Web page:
It was a very good decision of ours to return to Dublin and revise our initial impression from our previous visit. Although the sky wasn’t exactly clear, the Liffey River offered stunning reflections of the Ha’penny Bridge
and O’Connell Bridge.
We opted for a Hop On Hop Off bus experience to make the most of our limited time.
We hopped off at Phoenix Park, the largest enclosed public park in any European capital city. The 11 km perimeter wall encloses 1,752 acres, twice the size of Central Park in New York and bigger than all the parks in London put together.
The name of the park is not related to the mythical bird but the Gaelic expression Fionn Uisce, meaning clear water. The park was originally formed in the 1660s for royal hunting and was opened to the public in 1747.
We had intended visiting Dublin Zoo which is also within the grounds but we didn’t really have the time to do it justice. We did discover the Wellington Monument, commemorating the victories of the Duke of Wellington. The 62 metre tall obelisk is the largest in Europe and would have been even higher if funding hadn’t run out. The four bronze plaques around the base were cast from cannons captured at the Battle of Waterloo.
Instead of hopping back on the bus, we walked in the direction of the city centre, stumbling across Old Jameson Distillery on the way. Founded in 1780 as the Bow Street Distillery, the building is now a Heritage Centre displaying the various steps that produce Jameson Irish Whiskey.
We ventured far enough to admire the magnificent derelict still in the entrance courtyard.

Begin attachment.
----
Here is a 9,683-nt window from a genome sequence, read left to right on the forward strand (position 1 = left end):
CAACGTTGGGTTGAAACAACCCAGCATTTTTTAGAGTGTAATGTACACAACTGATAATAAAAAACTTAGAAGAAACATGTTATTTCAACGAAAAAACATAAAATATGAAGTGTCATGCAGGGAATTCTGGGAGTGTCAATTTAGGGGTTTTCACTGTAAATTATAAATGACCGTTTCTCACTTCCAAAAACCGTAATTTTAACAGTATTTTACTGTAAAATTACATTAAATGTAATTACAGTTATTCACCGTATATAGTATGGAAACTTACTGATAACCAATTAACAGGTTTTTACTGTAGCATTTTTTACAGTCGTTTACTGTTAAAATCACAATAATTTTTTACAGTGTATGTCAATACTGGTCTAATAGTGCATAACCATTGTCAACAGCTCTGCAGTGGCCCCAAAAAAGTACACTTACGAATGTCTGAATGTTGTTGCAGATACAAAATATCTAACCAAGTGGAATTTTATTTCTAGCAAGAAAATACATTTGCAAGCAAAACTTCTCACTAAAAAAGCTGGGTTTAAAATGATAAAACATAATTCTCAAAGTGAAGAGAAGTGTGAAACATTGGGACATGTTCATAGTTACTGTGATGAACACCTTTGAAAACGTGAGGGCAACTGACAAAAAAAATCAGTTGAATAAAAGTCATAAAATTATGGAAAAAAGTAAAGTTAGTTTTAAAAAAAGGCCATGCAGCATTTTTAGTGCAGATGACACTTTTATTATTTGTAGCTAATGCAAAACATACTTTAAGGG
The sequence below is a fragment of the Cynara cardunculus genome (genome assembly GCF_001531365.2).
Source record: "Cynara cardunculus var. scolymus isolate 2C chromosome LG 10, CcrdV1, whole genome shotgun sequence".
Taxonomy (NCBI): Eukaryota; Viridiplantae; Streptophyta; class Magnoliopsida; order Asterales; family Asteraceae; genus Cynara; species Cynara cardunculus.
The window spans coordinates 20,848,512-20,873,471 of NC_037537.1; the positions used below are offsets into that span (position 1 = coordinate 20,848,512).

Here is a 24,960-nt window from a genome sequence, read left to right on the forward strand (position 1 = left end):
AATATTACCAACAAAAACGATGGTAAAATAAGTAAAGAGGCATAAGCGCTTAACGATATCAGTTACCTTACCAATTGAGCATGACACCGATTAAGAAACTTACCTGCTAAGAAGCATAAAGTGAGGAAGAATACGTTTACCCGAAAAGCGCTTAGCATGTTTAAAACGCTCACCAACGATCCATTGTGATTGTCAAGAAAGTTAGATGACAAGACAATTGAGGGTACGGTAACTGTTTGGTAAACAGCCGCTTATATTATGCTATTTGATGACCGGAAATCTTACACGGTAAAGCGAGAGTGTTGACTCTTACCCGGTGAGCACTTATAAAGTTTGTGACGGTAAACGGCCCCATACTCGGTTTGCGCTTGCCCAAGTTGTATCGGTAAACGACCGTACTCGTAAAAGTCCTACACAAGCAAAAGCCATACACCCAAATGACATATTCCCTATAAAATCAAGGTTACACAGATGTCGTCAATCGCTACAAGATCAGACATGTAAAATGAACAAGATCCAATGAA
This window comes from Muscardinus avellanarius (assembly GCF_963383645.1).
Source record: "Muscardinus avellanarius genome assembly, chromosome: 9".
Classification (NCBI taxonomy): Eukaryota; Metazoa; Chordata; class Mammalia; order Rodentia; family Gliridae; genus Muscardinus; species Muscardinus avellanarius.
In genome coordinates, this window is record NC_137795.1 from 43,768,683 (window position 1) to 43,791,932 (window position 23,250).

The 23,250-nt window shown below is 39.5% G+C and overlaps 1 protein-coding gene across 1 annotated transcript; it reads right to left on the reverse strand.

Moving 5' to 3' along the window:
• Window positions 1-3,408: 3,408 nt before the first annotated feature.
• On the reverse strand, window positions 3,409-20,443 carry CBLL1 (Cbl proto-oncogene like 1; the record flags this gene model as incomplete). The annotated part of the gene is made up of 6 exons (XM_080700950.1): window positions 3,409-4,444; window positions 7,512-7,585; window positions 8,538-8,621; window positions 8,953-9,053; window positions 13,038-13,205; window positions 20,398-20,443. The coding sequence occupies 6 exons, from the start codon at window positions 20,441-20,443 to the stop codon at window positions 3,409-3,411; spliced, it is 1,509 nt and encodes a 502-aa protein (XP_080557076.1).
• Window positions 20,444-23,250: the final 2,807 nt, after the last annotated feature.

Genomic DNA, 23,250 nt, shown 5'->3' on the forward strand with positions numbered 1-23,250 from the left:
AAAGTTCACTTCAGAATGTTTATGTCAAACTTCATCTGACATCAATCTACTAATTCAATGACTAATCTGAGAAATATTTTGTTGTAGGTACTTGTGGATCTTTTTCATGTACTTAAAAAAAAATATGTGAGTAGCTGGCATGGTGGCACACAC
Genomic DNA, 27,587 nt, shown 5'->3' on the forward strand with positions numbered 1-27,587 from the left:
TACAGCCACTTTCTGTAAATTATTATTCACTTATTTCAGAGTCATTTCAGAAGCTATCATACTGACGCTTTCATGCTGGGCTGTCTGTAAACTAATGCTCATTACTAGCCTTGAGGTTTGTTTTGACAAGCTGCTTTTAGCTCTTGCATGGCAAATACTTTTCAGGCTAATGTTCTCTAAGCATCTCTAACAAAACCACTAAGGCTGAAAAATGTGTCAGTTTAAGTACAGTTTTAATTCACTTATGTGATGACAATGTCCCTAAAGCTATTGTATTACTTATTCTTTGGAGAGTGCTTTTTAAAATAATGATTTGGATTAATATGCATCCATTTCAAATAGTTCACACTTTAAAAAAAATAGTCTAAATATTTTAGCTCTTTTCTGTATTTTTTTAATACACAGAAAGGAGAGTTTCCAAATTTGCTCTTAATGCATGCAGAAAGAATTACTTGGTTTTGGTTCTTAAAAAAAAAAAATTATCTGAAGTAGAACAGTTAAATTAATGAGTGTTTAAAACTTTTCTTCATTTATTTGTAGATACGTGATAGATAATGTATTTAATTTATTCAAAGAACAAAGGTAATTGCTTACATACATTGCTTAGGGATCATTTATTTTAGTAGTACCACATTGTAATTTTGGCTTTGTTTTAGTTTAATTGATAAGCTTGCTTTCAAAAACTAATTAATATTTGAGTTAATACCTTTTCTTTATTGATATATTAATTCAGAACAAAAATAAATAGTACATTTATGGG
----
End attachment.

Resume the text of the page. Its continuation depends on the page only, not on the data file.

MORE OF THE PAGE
Continuing on foot, we reached the northern end of O’Connell Street, Dublin’s main thoroughfare. A bronze statue of Charles Stewart Parnell stands at the base of an imposing granite obelisk, a memorial to the founder and leader of the Irish Parliamentary Party in the late 1800s.
Having worked up a bit of a thirst, we couldn’t possibly pass Brannigan’s without closer inspection. The pub was named in the late nineties after local policeman James Brannigan, otherwise known as ‘Lugs’. As well as serving in the force for over forty years, he was a distinguished boxer and was known for dispensing his own form of justice.
The Nescafé jar was an absurdly incongruous adjunct to the commercial coffee machine.
We hopped back on the bus to appreciate O’Connell Street from the top deck. The huge Christmas tree was a new addition but apparently Dubliners weren’t too happy about it. The 18 metre structure cost the city €300,000 and would supposedly remain for ten years, thereby saving money that was usually spent each year on multiple trees around the city. Designed by the French firm that created the lighting for the Eiffel Tower, the 100,000 bulbs would look spectacular at night.
With winter upon us, the leafless trees allowed an uninterrupted view of the gorgeous façades along the street. Many of the original buildings were destroyed during the Easter rising of May 1916 but have been beautifully resurrected.
As we made our way back to our hotel, we detoured through Merrion Square where a new memorial had just been unveiled. The pyramid-shaped granite structure is dedicated to the members of the Irish Defence Forces who died while serving with the United Nations. Four bronze figures, representing the Army, Navy, Air Corps and Reserve, stand guard over an eternal flame that emanates from the Defence Forces badge.
The manicured gardens are at the centre of the square and the lovely Georgian houses that surround it have been home to many famous folk including literary notables Oscar Wilde and W.B.Yeats.
I know the Irish are often, unfairly, the subject of ridicule but I can’t help sharing this. I have to question the logic of the placement of the toilet roll holder.